Leaving a narcissist or an abusive relationship.  Why does it hurt so badly?

Leaving a narcissist or an abusive relationship.  Why does it hurt so badly?

I hear this question a lot and I asked myself the same after leaving my abusive ex.

It takes a lot of courage to leave a narcissist or an abusive relationship.   Many don’t understand how complex and traumatic this can be.

‘Why don’t you just leave?’ they say.  If only it were as simple as that.

On average it takes a victim 7 times to ultimately leave an abusive relationship.  I went back many times, even after my ex almost killed me.

I am lucky to be alive as the odds of a partner who has done this to you, killing you, goes up by 750%.

When you’re in an abusive relationship you learn to internalise your emotions.  If you show them, you’re usually punished for them.

Or gaslighted, when told by them ‘you’re crazy’, ‘you’re imagining it’!

You start to mistrust your gut as well, after being told for so long that you’re wrong in what you say.

That you’re to blame for their bad behaviour and deserve any abuse.  Your protective coping strategy in the face of that is to numb any feelings you have.

So when the relationship ends, it hurts.

Why does leaving a narcissist hurt so much?

Leaving an abusive relationship

When you leave an abusive relationship you suddenly find yourself still for the first time.

Plus, you’re now in a safer space, so all those repressed emotions are freer to come to the surface.   They start to pour out.

For me it was a flood of emotions I’d not felt before.   Guilt, shame, fear, loneliness, anger …. the list goes on.  I was so raw.

I have never felt pain like that before. Leaving an abusive relationship is agony.

I was the one who decided to end it.  When I stopped convincing myself he had two sides: the nice side that I loved and the nasty side who hurt me.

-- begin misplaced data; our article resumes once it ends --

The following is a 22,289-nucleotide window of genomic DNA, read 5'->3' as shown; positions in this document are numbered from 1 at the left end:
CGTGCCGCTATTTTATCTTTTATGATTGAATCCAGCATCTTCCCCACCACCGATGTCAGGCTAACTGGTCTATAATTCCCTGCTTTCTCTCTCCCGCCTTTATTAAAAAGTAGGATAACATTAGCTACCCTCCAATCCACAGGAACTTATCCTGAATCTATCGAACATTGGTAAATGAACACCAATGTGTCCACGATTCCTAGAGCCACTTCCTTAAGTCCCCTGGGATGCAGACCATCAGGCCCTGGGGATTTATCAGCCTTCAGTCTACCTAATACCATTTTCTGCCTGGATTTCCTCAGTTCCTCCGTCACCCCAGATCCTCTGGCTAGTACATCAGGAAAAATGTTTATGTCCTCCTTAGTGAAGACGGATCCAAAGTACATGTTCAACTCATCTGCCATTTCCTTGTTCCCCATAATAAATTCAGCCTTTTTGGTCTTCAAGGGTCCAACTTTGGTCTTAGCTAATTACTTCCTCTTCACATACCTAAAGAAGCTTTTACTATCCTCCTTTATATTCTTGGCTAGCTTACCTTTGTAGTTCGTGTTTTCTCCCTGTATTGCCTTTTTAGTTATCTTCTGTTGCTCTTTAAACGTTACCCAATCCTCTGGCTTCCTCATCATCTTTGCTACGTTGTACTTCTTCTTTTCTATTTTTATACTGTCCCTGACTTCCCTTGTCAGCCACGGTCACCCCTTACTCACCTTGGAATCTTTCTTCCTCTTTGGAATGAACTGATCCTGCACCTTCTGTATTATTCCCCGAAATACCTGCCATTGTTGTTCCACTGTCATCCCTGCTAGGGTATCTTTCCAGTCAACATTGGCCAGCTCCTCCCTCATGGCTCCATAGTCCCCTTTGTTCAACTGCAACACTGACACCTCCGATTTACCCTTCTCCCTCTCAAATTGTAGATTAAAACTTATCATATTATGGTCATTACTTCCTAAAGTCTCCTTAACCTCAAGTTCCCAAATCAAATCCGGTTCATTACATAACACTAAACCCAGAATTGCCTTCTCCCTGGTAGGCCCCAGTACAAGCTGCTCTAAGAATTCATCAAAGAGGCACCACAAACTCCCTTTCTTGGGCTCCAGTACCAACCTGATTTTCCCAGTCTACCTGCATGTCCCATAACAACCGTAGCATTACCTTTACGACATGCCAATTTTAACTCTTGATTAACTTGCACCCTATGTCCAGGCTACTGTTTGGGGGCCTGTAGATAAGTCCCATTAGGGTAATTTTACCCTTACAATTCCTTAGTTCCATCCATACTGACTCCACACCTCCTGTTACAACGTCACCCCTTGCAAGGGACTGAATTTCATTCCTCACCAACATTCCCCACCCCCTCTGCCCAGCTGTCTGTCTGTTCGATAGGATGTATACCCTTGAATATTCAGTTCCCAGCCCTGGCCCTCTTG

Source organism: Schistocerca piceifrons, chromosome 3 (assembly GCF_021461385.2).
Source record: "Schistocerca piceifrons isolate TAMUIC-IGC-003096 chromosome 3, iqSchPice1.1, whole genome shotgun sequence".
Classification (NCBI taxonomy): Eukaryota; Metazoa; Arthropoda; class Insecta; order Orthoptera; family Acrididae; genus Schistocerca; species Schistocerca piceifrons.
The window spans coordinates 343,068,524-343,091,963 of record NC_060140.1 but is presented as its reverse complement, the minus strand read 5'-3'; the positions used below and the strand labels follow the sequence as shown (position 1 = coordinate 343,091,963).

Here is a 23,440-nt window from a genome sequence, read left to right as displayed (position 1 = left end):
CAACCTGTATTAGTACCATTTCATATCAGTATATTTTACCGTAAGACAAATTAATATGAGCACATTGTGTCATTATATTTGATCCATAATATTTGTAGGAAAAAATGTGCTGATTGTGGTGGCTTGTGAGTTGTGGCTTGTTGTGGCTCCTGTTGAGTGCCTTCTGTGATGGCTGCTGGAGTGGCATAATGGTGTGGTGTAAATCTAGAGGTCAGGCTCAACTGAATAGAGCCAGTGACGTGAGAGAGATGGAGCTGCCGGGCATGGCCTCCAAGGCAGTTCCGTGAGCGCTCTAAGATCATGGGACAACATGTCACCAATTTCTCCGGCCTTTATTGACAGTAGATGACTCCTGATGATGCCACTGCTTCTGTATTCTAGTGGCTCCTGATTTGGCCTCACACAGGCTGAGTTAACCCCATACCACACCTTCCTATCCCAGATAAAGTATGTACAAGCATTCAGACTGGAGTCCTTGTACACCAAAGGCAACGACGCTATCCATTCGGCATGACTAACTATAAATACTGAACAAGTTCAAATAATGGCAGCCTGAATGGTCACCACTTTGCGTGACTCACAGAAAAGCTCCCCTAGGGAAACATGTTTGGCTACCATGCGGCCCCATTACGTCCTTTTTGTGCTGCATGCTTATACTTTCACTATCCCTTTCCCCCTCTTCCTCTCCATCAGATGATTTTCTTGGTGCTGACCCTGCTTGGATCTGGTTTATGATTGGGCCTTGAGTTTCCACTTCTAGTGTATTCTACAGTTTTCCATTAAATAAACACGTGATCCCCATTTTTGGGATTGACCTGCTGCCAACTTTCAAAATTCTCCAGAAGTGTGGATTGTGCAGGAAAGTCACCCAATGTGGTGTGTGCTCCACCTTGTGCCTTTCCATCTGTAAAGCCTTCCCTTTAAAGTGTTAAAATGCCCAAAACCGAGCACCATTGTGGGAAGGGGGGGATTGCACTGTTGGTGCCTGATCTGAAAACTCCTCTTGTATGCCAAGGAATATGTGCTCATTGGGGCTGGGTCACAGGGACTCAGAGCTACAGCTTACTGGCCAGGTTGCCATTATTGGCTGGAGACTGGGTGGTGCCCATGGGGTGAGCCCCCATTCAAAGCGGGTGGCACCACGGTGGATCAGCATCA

When I finally realised that changing my behaviour in the hope the abuse would go away, was wishful thinking.

I started to see him for who he really was, not the person I projected onto him, complete with the dream of a perfect future together.

I didn’t like what I saw anymore.   What if he never changed?   Was this the right environment to bring up a child?

If, like me, you’re the one who calls it quits, then you’ll need to find every ounce of willpower and strength.  A narcissist or abusive person needs to have total control.

When they fear they’re losing this, they up the ante in their manipulative tactics.  They need to get that control of you back.

You’ll get the fight of your life because, even though you want to move on, they’re not done with you yet.

Narcissists feed off others to make themselves feel good.  They do this as they have low self-esteem (don’t be fooled by their inflated sense of ego).

Having control of us gives them a sense of stability.  They can’t bear to lose their ‘supply’, that is us, so they won’t let go of you easily.

Their promises to change will go up to a whole new level of begging you.  They might even start giving you signs that they will change this time.

They may seed your self-doubts with comments like: “You’ll never find someone like me”.    This makes is so much harder to stay strong.

I didn't choose to leave a narcissist. I had to for my safety. Click To Tweet

I still loved him.  I wanted to have a future as a family together.  But I had no choice. I had to leave for my safety and for the sake of my son.   So, it was hard.  It hurt like hell, actually.

I felt guilt for abandoning him.  I felt sorrow for my dreams that had been shattered.  I felt loneliness, convinced I would spend the rest of my life as a single mother.